The Anatomy of Milk

Those of you who buy your milk from the store get it in it’s homogenized, pasteurized, sterilized, unmilkified form and thus know very little about it’s natural state. To you milk is a white, tasteless, odorless liquid that your mom tells you to drink and that you pour over cereal in the morning. No one lets it sit in their refrigerator too long, but if you did it would turn into a horrible, smelly, living thing that would crawl out and take over your entire kitchen with its repugnant.

When you milk a cow the milk comes out at body temperature, which is to say 90 some degrees. You put it in a one gallon glass jar (like the ones pickles come in at the grocery store that your mom never buys because you don’t need that many pickles) and you put it in the refrigerator. 24 hours later it is refrigerator temperature, and it has separated.

The top part of this anomaly is known as cream. The bottom part is milk. If you shake the jar up well the two parts will mix together. This is called whole milk. If you let it sit it will separate out again. This is why, if you live on a farm with cows, you always shake the milk before pouring it on your cereal. The longer you let it sit the more it separates. The cream on top is good for making butter and putting in coffee. The milk in the bottom does not make butter. So if you want butter you must skim the cream off the top. This is usually done with a ladle. (That’s a fancy word for a dipper.) The remainder in the jar is called skim milk.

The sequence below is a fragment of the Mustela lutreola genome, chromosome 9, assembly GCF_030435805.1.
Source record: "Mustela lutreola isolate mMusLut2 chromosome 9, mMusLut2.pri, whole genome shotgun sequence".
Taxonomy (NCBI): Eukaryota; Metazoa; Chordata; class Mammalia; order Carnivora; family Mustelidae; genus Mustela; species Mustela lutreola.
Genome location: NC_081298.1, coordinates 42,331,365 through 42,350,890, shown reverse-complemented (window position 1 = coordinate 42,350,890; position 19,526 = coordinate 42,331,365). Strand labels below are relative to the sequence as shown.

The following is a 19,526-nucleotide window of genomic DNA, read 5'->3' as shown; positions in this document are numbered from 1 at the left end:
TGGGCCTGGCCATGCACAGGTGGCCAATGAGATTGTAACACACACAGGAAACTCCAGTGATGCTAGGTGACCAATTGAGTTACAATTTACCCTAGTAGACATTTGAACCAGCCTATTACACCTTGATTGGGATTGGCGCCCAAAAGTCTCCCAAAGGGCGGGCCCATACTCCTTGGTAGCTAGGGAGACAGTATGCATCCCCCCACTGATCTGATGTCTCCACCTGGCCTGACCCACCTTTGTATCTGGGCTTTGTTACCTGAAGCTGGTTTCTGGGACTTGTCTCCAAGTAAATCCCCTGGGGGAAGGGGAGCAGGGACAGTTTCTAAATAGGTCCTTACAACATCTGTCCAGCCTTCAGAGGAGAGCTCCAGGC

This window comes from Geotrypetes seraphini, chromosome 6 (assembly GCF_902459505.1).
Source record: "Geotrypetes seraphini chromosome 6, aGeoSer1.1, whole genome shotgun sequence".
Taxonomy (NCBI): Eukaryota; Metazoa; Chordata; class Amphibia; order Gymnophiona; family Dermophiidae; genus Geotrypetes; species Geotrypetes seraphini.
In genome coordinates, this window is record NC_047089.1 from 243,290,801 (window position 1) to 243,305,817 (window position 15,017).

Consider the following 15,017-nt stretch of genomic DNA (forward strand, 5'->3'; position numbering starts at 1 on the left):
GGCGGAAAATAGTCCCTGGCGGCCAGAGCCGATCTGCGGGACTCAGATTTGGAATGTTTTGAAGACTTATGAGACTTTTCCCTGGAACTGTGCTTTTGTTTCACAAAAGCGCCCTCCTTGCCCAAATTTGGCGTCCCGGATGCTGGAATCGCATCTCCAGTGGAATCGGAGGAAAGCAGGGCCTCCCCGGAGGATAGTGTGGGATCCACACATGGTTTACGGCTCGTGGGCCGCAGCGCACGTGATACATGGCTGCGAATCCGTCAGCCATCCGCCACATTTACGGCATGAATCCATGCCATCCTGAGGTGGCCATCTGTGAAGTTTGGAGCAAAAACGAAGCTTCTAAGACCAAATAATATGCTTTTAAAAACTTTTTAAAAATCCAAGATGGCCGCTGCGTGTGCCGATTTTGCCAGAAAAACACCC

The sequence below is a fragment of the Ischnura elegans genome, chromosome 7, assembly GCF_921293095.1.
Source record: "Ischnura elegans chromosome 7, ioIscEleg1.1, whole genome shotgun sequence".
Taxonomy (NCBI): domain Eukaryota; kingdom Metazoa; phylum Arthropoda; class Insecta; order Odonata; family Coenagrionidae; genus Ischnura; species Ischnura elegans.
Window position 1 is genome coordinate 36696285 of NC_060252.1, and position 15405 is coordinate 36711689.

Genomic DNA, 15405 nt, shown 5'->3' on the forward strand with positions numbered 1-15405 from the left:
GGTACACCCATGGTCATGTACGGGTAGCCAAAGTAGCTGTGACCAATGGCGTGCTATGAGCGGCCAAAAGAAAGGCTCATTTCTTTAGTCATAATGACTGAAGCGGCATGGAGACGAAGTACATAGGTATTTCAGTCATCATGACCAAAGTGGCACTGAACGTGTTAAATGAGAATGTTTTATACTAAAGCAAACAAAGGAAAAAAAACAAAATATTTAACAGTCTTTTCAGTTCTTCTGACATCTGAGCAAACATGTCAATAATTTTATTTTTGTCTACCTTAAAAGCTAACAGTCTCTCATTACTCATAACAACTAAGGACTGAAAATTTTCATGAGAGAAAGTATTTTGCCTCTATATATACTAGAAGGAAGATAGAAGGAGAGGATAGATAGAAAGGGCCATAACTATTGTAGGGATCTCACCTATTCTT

We have now identified the three parts of the liquid that comes out of a cow. They are cream and skim milk, which mix together to make whole milk. All of this is very fine and well, unless you’re in a business like my family, where you have to have all three at the same time.

Before closing this simplistic primer on milk I’m going to test you to see if you’ve been paying attention properly.

You have a one gallon jar of milk. It has been sitting for 24 hours and the cream has risen to the top. You need one pint of cream, one quart of skim milk, and one half gallon of whole milk.

If you shake the jar you get whole milk, but then you have to wait 24 hours to skim the cream off the skim milk. If you skim the cream off to get the skim milk then you no longer have the necessary ingredients for whole milk.

Can you figure it out? If so, congratulations, and welcome to the life of a dairy farm.

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